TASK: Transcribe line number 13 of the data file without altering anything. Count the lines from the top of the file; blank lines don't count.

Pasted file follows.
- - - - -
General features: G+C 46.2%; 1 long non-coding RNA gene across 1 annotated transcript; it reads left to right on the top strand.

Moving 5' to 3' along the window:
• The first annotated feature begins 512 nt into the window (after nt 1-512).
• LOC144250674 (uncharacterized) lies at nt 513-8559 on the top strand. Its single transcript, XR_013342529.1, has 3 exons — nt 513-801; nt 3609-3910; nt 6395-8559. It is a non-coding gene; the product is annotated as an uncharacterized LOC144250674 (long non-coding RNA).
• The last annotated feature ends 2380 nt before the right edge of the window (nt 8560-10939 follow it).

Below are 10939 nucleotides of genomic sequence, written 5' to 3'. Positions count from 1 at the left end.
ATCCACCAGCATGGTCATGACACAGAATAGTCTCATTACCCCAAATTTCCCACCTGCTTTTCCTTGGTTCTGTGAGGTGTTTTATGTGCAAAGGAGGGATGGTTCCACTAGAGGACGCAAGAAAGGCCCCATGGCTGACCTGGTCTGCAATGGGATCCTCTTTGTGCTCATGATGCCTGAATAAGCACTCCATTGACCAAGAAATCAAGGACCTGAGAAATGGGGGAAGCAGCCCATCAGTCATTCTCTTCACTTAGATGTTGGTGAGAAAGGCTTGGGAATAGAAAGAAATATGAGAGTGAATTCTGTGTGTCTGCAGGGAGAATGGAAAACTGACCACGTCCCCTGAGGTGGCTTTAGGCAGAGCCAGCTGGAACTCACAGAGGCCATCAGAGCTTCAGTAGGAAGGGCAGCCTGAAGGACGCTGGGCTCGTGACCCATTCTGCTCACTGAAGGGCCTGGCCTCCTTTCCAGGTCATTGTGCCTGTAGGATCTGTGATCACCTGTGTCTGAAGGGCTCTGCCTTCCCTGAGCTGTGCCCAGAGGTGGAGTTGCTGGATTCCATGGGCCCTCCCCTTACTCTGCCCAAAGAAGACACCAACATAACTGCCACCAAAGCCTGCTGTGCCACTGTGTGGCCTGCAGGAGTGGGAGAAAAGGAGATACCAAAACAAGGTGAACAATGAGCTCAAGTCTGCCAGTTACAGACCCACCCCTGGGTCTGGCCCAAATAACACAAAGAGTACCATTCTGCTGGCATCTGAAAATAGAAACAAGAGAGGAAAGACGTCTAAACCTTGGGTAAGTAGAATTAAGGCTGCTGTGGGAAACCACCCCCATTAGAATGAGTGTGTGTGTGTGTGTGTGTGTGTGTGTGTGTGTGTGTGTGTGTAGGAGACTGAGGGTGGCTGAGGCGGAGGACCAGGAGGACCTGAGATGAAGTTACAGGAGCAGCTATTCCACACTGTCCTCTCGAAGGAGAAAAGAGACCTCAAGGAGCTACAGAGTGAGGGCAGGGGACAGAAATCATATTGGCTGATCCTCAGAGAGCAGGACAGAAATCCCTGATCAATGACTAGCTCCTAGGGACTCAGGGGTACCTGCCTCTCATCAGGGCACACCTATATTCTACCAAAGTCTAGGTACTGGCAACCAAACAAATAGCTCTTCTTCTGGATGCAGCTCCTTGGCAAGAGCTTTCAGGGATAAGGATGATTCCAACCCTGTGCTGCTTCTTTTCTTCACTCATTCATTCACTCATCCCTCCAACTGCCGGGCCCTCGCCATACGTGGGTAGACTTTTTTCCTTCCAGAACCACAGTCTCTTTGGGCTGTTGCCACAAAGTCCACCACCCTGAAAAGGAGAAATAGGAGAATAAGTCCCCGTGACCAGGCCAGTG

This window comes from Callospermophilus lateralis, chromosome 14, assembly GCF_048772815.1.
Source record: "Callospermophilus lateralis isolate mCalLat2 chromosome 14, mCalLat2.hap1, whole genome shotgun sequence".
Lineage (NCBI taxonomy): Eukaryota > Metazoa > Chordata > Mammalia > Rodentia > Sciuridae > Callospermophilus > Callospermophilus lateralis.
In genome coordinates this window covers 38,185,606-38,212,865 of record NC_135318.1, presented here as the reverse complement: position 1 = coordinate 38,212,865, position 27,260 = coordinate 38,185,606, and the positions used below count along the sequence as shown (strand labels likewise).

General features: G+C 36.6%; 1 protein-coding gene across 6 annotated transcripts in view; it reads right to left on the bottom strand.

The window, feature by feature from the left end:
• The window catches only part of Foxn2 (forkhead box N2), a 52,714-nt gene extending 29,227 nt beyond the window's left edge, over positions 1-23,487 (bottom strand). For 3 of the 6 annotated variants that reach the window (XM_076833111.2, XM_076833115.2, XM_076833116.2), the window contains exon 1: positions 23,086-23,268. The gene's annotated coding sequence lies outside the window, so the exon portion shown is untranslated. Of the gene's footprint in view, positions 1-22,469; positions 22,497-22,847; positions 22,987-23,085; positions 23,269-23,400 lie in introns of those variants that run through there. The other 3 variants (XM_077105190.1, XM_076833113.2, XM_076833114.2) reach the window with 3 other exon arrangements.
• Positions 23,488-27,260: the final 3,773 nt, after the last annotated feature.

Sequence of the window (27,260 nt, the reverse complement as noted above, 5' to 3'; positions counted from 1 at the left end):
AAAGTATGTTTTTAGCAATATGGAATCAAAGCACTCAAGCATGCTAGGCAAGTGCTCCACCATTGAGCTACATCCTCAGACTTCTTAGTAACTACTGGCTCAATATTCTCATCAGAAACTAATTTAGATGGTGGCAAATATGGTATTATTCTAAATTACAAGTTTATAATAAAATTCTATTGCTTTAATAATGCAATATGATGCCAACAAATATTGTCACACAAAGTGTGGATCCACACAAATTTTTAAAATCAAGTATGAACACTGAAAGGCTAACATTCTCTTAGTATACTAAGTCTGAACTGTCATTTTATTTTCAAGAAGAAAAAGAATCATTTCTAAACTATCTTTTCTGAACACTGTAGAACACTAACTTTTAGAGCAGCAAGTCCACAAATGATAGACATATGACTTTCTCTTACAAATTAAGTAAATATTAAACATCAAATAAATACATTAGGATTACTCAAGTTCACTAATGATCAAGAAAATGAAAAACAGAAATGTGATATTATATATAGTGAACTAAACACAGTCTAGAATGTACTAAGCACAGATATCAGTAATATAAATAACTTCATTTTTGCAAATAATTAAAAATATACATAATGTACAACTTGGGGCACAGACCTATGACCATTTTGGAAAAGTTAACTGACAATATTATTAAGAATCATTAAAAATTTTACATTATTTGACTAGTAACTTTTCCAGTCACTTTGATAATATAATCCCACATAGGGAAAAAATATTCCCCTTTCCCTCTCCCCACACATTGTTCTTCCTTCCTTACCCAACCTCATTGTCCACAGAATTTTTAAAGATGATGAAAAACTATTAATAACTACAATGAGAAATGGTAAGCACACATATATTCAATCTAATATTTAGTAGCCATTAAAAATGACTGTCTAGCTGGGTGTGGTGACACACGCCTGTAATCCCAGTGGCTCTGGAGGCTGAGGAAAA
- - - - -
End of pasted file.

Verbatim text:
The window, feature by feature from the left end: